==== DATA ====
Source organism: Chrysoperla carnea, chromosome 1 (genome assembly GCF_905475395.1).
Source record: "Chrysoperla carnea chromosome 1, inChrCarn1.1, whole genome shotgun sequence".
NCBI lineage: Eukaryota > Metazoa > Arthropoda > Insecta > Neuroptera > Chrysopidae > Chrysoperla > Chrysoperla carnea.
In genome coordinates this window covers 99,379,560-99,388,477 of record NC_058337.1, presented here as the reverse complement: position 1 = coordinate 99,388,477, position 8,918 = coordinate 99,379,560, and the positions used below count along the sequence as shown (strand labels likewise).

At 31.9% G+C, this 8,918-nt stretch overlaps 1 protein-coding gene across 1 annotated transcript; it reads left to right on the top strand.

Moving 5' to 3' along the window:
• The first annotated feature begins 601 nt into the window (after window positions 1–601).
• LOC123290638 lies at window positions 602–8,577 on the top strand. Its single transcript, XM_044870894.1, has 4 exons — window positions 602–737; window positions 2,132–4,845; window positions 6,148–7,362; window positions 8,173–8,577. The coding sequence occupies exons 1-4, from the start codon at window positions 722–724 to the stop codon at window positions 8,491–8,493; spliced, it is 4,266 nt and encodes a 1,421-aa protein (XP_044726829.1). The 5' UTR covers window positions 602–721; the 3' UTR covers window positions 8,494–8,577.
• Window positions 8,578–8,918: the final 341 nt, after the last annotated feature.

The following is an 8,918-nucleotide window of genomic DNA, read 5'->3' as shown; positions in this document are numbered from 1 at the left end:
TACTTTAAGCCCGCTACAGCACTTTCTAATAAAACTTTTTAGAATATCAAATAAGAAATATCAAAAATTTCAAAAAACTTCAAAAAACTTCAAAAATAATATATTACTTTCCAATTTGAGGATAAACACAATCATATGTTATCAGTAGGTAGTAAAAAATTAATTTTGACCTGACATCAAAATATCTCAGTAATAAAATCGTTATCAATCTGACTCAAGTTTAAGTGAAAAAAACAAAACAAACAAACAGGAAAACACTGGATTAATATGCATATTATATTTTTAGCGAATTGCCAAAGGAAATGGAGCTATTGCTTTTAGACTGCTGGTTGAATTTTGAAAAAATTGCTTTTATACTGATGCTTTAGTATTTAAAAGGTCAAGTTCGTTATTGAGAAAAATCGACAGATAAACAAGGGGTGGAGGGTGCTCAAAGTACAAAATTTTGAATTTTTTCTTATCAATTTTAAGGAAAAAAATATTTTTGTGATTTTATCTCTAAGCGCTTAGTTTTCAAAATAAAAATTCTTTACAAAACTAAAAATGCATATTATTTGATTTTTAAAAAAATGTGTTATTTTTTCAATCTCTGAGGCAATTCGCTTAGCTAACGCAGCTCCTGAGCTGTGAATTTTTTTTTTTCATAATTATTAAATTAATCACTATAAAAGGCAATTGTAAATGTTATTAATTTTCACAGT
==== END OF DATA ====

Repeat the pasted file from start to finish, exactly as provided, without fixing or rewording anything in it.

Source organism: Chrysoperla carnea, chromosome 1 (genome assembly GCF_905475395.1).
Source record: "Chrysoperla carnea chromosome 1, inChrCarn1.1, whole genome shotgun sequence".
NCBI lineage: Eukaryota > Metazoa > Arthropoda > Insecta > Neuroptera > Chrysopidae > Chrysoperla > Chrysoperla carnea.
In genome coordinates this window covers 99,379,560-99,388,477 of record NC_058337.1, presented here as the reverse complement: position 1 = coordinate 99,388,477, position 8,918 = coordinate 99,379,560, and the positions used below count along the sequence as shown (strand labels likewise).

At 31.9% G+C, this 8,918-nt stretch overlaps 1 protein-coding gene across 1 annotated transcript; it reads left to right on the top strand.

Moving 5' to 3' along the window:
• The first annotated feature begins 601 nt into the window (after window positions 1–601).
• LOC123290638 lies at window positions 602–8,577 on the top strand. Its single transcript, XM_044870894.1, has 4 exons — window positions 602–737; window positions 2,132–4,845; window positions 6,148–7,362; window positions 8,173–8,577. The coding sequence occupies exons 1-4, from the start codon at window positions 722–724 to the stop codon at window positions 8,491–8,493; spliced, it is 4,266 nt and encodes a 1,421-aa protein (XP_044726829.1). The 5' UTR covers window positions 602–721; the 3' UTR covers window positions 8,494–8,577.
• Window positions 8,578–8,918: the final 341 nt, after the last annotated feature.

The following is an 8,918-nucleotide window of genomic DNA, read 5'->3' as shown; positions in this document are numbered from 1 at the left end:
TACTTTAAGCCCGCTACAGCACTTTCTAATAAAACTTTTTAGAATATCAAATAAGAAATATCAAAAATTTCAAAAAACTTCAAAAAACTTCAAAAATAATATATTACTTTCCAATTTGAGGATAAACACAATCATATGTTATCAGTAGGTAGTAAAAAATTAATTTTGACCTGACATCAAAATATCTCAGTAATAAAATCGTTATCAATCTGACTCAAGTTTAAGTGAAAAAAACAAAACAAACAAACAGGAAAACACTGGATTAATATGCATATTATATTTTTAGCGAATTGCCAAAGGAAATGGAGCTATTGCTTTTAGACTGCTGGTTGAATTTTGAAAAAATTGCTTTTATACTGATGCTTTAGTATTTAAAAGGTCAAGTTCGTTATTGAGAAAAATCGACAGATAAACAAGGGGTGGAGGGTGCTCAAAGTACAAAATTTTGAATTTTTTCTTATCAATTTTAAGGAAAAAAATATTTTTGTGATTTTATCTCTAAGCGCTTAGTTTTCAAAATAAAAATTCTTTACAAAACTAAAAATGCATATTATTTGATTTTTAAAAAAATGTGTTATTTTTTCAATCTCTGAGGCAATTCGCTTAGCTAACGCAGCTCCTGAGCTGTGAATTTTTTTTTTTCATAATTATTAAATTAATCACTATAAAAGGCAATTGTAAATGTTATTAATTTTCACAGT